Going with the Flow

Going with the Flow

Somewhere along the way, most of us learned to push back against reality. Despite hearing the cliché throughout our lives, we don’t find it easy to “go with the flow”. Very often, we resist it.
Resistance begins in the body. To soften it, we can start with a look at our style of listening in the mind-body relationship. We listen to the body when we cannot ignore it, such as when we feel faint from low blood sugar or ready to burst from a full bladder. But often we don’t hear the far more numerous subtle bodily signals.
In between are discomforts too strong to ignore but which can’t be relieved by a snack or bathroom break; these we tend to push out of mind.
Seldom do we consider the meaning of bodily sensations. It’s common to feel pain or suffer insomnia and take analgesics or sleeping pills. It’s less common to heed what they say about our lifestyle. We see these ‘symptoms’ as afflictions rather than information.
But it’s obvious that if our back hurts after working, the pain says something about our work habits. If we feel too busy and tense to sleep, then insomnia shines a light on our lifestyle.
Listening to the body means more than feeling its sensations. It also means hearing and heeding its messages.
The mind is in a relationship with the body, and the rules of that relationship are the same as any other. If we ignore what our loved one’s tell us about their needs, the relationship sours. When we ignore the body’s messages and needs, we grow alienated from it.
A pattern of ignoring the body isn’t easy to change. For instance, I face a conflict between how much work I do at the computer and how much my neck can tolerate. With depressing regularity, neck pain is the price I pay for uninterrupted hours at my workstation. But even though I understand the connection, I resist taking regular breaks or committing to adequate yoga practice. I often simply power through, working long hours and devoting minimal time to stretching. This means ignoring a lot of warning signals, such as sharp twinges in my neck.
I hear my body’s complaints and understand what they imply, yet I resist them even so.
It’s helpful to look at the reasons.
Priorities: I believe that my writing and other computer work is important. Somehow, that conviction trumps my body’s needs. Notice this happens even though I’m writing about the importance of caring for the body! Let’s face it: when my mind ignores my body’s needs while writing about body awareness, it’s being hypocritical.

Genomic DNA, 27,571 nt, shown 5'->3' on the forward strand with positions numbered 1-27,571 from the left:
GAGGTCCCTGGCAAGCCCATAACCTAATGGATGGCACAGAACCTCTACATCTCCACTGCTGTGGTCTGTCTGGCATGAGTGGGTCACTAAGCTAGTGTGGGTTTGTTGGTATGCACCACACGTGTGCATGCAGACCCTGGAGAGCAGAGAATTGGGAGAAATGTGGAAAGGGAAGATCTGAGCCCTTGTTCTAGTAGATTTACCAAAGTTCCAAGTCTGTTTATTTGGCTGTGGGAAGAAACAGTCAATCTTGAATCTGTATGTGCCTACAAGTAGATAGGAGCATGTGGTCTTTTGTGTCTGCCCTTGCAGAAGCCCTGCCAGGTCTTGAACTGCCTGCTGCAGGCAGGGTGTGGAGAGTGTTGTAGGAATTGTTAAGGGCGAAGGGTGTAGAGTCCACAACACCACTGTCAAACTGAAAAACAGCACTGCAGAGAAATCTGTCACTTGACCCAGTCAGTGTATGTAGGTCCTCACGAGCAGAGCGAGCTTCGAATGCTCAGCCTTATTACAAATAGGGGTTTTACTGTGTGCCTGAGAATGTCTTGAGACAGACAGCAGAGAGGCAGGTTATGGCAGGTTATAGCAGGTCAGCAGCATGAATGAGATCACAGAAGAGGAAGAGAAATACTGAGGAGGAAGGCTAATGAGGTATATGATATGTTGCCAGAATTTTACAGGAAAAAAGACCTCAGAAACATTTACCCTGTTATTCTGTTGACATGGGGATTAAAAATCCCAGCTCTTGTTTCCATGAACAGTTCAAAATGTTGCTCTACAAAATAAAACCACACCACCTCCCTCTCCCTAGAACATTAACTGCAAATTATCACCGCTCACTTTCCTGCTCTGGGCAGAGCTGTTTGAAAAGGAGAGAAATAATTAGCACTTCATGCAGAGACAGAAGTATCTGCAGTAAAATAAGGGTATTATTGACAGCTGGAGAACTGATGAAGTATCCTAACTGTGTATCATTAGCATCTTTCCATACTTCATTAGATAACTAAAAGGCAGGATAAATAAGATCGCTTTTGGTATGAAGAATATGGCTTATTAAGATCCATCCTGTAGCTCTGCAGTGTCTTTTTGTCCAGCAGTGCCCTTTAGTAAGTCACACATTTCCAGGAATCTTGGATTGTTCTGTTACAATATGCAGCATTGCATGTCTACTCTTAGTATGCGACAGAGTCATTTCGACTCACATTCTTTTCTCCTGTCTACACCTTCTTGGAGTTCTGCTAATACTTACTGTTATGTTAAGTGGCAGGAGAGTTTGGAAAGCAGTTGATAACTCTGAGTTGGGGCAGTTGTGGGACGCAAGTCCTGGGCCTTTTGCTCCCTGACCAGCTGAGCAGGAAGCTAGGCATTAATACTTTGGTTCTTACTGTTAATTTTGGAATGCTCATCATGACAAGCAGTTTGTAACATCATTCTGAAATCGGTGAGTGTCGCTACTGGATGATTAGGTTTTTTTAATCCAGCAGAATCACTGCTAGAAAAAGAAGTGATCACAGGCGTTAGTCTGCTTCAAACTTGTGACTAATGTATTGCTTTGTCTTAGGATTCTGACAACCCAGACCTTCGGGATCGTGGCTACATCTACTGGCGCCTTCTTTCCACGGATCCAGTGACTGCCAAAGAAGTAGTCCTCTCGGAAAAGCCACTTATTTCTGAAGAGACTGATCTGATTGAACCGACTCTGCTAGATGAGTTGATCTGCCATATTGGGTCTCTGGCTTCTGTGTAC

Habit: My mind is accustomed to working as long is it wants; it doesn’t want to change. But the truth is that although a strategy of ignoring my mute but sensitive body worked when I was younger, it’s not workable anymore. And a further truth is that even though ignoring the body seemed workable, it fueled neck problems that eventually ended my career.
Slowly, I’m learning tricks that help me overcome resistance:
  • Be clear about priorities. As much as writing is important to me, taking care of my body is more so. When I feel the familiar twinges that tell me it’s time to stop working, and when I feel tempted to keep going despite them, it helps to explicitly ask myself: which would you rather have: another blog post or a healthy neck?
  • Make small changes. Rather than telling myself I’ll change all my bad habits at once, I focus on one at a time. Right now, I’m concentrating on building in short periods of yoga practice at the beginning and end of every day. This feels like enough to take on for now. After twice-daily yoga feels like part of my routine, I’ll focus on breaking up my screen time. This doesn’t mean I don’t take breaks now, while rebuilding my yoga practice; it just means I’m devoting most of my willpower to making yoga a habit.
  • Choose your activities wisely. My choice isn’t always between work and rest. Sometimes it’s between writing on the computer and recording guided meditations, filming presentations, or listening to audiobooks that inform Mindful Biology. When my neck gets stiff from screen time, I can work in a different way. The mind feels like it’s being productive, and the body feels like it’s being accommodated. It’s a win-win!
  • Stay in touch with the body. Listening must come first. Only after we’ve tuned in to the body’s messages can we quit resisting them. As often as I remember, I scan my body for areas of pain or tension. I notice pleasurable sensations too. I may even silently tell the body, “I’m listening. I care.” As I become more familiar with your body, I get better at hearing and heeding its messages.
  • Be honest. When I choose to ignore your body’s signals, I do my best to admit that I’m doing so. I make the decision conscious rather leaving it in the shadows of unconsciousness. Do I want to sit at the computer until this post is done, despite the pain? If so, then at least clear about what I’m doing and what price I might end up paying. Becoming aware of our actions is the first step toward improving them. Besides, like all relationships, the one between mind and body thrives on honesty.